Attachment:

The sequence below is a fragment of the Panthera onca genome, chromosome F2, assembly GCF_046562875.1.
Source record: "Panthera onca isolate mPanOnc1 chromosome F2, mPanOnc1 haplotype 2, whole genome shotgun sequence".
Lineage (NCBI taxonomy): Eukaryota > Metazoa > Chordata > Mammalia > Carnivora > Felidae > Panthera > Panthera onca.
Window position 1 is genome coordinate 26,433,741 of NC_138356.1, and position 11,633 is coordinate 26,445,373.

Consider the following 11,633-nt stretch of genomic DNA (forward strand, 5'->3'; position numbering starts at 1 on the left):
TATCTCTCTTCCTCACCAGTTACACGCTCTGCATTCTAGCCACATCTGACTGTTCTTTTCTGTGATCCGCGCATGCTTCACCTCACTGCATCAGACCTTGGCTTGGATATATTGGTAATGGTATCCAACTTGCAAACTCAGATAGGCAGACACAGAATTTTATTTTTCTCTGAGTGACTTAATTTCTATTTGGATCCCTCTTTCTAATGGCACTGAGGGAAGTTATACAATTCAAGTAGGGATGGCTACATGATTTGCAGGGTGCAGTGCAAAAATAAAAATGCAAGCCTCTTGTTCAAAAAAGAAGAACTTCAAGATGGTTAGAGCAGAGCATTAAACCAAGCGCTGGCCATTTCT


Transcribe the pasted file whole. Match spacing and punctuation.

The sequence below is a fragment of the Panthera onca genome, chromosome F2, assembly GCF_046562875.1.
Source record: "Panthera onca isolate mPanOnc1 chromosome F2, mPanOnc1 haplotype 2, whole genome shotgun sequence".
Lineage (NCBI taxonomy): Eukaryota > Metazoa > Chordata > Mammalia > Carnivora > Felidae > Panthera > Panthera onca.
Window position 1 is genome coordinate 26,433,741 of NC_138356.1, and position 11,633 is coordinate 26,445,373.

Consider the following 11,633-nt stretch of genomic DNA (forward strand, 5'->3'; position numbering starts at 1 on the left):
TATCTCTCTTCCTCACCAGTTACACGCTCTGCATTCTAGCCACATCTGACTGTTCTTTTCTGTGATCCGCGCATGCTTCACCTCACTGCATCAGACCTTGGCTTGGATATATTGGTAATGGTATCCAACTTGCAAACTCAGATAGGCAGACACAGAATTTTATTTTTCTCTGAGTGACTTAATTTCTATTTGGATCCCTCTTTCTAATGGCACTGAGGGAAGTTATACAATTCAAGTAGGGATGGCTACATGATTTGCAGGGTGCAGTGCAAAAATAAAAATGCAAGCCTCTTGTTCAAAAAAGAAGAACTTCAAGATGGTTAGAGCAGAGCATTAAACCAAGCGCTGGCCATTTCT